In mere seconds, the bombs exploded, and for scores of people so did their world. Spectators at the finish line of the 117th Boston Marathon were cheering one minute, screaming the next. In the aftermath, three people died at the scene, more than 264 were injured, and 14 people are now amputees.

I have been an amputee for 45 years. Amputee doesn’t mean disabled. I never think of myself as disabled. I would like the victims to know that they have a full, active, and rewarding life ahead. It’s theirs for the taking.

It’s hard to see beyond the immediate trauma, to see a life through the shock and the pain. Victims are no doubt wondering: Why me? What now? I can say unequivocally that all the questions get unavoidably answered in the process of rebuilding one’s life. The journey is hard, but help is available. Accepting it is key.

My amputation was planned. I was born with a faulty growth plate in my right knee. Between 1957 and 1967, I had six major surgeries at Boston Children’s Hospital to try to fix my right leg. Each surgery brought improvement but no permanent fix. Still, I thought that we were making progress, so I was surprised when the doctor saw things differently. He explained that he didn’t want my life to lurch from surgery to surgery, and decided that a prosthetic limb was the way to go.

 A high-definition cosmesis (cosmetic cover), right foot, made by Advanced Prosthetics and Orthotics in New York, is matched to the user’s sound limb.
A high-definition cosmesis (cosmetic cover), right foot, made by Advanced Prosthetics and Orthotics in New York, is matched to the user’s sound limb.Advanced Prosthetics and Orthotics

I never saw it coming. I was scared and nervous. I was 12. The doctor assured me that I could resume my old activities. Everything would be the same but different. Well, nothing was the same. Everything was different. And it took a while to adjust.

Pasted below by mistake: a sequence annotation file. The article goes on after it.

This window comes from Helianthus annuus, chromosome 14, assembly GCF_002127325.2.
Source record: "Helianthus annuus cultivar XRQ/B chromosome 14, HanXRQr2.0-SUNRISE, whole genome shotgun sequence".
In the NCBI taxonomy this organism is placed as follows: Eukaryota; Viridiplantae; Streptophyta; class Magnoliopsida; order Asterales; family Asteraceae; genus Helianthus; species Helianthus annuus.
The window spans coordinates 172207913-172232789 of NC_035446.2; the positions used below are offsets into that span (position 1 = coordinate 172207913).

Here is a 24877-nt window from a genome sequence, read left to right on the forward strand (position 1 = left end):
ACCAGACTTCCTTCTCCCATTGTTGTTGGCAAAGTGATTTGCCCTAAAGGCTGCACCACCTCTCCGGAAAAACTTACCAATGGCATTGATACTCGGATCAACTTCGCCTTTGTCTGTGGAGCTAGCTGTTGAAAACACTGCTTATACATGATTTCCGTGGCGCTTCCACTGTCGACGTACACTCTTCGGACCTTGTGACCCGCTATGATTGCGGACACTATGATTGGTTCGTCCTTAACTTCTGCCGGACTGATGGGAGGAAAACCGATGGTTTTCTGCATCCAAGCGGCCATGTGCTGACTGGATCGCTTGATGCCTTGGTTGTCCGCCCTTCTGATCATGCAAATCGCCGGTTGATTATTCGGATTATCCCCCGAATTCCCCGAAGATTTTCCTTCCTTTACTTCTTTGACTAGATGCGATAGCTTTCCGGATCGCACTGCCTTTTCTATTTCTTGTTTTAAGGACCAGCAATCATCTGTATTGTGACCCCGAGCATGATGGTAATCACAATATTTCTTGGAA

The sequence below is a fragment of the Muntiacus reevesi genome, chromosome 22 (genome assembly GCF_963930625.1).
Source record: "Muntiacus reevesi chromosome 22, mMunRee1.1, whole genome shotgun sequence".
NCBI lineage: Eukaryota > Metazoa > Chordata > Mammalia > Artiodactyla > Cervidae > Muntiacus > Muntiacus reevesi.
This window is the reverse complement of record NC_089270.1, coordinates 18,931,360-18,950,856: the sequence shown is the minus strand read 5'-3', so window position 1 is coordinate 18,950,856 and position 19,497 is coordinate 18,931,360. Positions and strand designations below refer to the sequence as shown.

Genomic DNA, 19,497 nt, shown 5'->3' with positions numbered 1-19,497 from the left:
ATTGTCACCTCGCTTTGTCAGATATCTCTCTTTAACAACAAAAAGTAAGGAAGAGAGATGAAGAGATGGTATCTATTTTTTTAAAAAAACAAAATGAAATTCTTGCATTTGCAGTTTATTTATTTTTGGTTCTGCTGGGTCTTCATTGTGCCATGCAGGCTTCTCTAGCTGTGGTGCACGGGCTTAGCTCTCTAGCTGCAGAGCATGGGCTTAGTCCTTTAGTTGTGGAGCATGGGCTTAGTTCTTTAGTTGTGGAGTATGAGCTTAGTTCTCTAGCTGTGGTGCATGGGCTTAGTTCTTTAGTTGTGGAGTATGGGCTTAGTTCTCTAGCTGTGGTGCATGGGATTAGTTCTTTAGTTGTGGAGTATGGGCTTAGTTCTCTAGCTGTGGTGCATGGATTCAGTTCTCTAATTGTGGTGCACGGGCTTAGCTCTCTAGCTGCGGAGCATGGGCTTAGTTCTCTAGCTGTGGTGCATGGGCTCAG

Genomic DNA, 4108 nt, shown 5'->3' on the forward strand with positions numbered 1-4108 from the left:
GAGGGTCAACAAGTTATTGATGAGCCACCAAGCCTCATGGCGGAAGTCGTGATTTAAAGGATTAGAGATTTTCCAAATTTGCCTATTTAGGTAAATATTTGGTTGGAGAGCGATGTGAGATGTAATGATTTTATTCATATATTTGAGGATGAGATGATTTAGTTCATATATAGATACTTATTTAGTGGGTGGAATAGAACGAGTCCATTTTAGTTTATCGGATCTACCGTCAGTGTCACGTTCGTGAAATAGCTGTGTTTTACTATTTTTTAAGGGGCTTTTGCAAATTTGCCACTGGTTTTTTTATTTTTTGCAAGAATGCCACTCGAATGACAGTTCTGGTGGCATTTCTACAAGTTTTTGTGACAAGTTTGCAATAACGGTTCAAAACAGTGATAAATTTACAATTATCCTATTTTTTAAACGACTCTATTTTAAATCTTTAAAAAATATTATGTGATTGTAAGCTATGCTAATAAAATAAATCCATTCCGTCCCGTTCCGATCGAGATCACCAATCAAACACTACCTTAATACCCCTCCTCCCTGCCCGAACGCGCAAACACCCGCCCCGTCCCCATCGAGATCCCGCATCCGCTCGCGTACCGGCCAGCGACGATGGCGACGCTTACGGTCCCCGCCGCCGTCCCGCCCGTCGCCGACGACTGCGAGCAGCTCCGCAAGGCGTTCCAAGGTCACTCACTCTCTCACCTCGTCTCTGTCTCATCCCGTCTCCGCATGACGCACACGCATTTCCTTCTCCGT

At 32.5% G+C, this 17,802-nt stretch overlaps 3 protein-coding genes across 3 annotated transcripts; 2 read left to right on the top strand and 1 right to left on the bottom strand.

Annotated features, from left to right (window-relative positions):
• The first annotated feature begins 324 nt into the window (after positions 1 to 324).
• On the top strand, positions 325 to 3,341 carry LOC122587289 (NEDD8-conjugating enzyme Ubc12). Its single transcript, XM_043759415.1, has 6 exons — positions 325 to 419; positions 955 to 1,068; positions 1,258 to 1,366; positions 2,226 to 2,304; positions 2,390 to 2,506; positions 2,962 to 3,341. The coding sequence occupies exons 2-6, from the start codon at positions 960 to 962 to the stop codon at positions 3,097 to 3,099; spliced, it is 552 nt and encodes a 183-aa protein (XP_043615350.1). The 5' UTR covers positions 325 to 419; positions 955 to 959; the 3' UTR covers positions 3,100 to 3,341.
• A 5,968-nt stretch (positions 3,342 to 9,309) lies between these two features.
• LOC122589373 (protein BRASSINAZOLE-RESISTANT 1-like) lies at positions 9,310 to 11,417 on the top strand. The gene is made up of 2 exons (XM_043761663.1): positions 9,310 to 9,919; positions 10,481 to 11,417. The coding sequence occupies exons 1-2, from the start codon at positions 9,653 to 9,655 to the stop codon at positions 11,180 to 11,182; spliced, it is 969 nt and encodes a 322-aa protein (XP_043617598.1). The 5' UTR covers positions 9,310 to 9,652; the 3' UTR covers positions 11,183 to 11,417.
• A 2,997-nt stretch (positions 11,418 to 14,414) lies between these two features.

On June 12, 1968, I had the surgery. I still remember the pain when I woke up: The real pains and the haunting ghost pains. I have a photo of me in the garden at Children’s. I am sitting on a bench, in my regular clothes though still a patient, and my leg is wrapped in the special tight elastic sock designed to reduce the swelling to ready the limb for a prosthetic fitting. All summer I was home either doing physical therapy or lying on my stomach for hours so that the quad muscles wouldn’t shorten up — dire consequences. My first leg was wooden and not very comfortable. It was leading-edge, but it fell very short of my expectations. Still, it was my new leg, and I was going to own it.


I worked hard to get used to it. I wanted to walk back into my school in the fall the way I had left it in June: on two feet. I did it. I had a leg; I was happy. But I never loved that leg. It was a hindrance. I gave it up after seven years because it was just too heavy and unwieldy. I used my crutches full time. I don’t recommend that, but it was my best option. I didn’t resume all my activities, either. Instead I concentrated on my favorite — swimming.

I competed on triathlon teams, with the Master’s Swim Club, and as a member of the US Amputee Swim team. In 1987, I was named Female Amputee Athlete of the Year. I competed in national meets and in Paris and Sydney. I won gold, silver, and bronze medals. I made the Paralympic team that was headed to Seoul in 1988, but I became pregnant with my daughter Catherine and decided not to compete. I still swim 7,500 to 10,000 yards a week.

It was one day during the track-and-field events at my first amputee swim meet that I met my leg maker, Michael Joyce of Advanced Prosthetics and Orthotics in New York. My years of walking exclusively on crutches were over. I got a great new modern leg just in time for the arrival of my second daughter, Antoinette.


That was 22 years ago. And ever since I have alternated between my crutches and my leg, now a C-leg. Not every amputee is comfortable using crutches, but I use whatever fits the situation; it’s like your little black dress versus jeans and a T-shirt. Cosmetic covers are very lifelike, but I choose the industrial look. The C-leg is programmed for each individual. It’s light years better than that wooden leg. And that’s the good news. A little boy in the playground once asked me, “Are you the bionic woman?” He was spot on. The only limits are self-imposed.

My friend Mike Doyle, a fellow swimmer and a big player in sled hockey, found his new life rich and rewarding. He adopted the motto, “Lose a leg. See the world.” But you don’t have to be a competitive athlete to do that. Everyone has the inner strength to persevere. Just put one foot in front of the other.

Beverly Cronin is a member of the Globe staff. She can be reached at b_cronin@globe.com.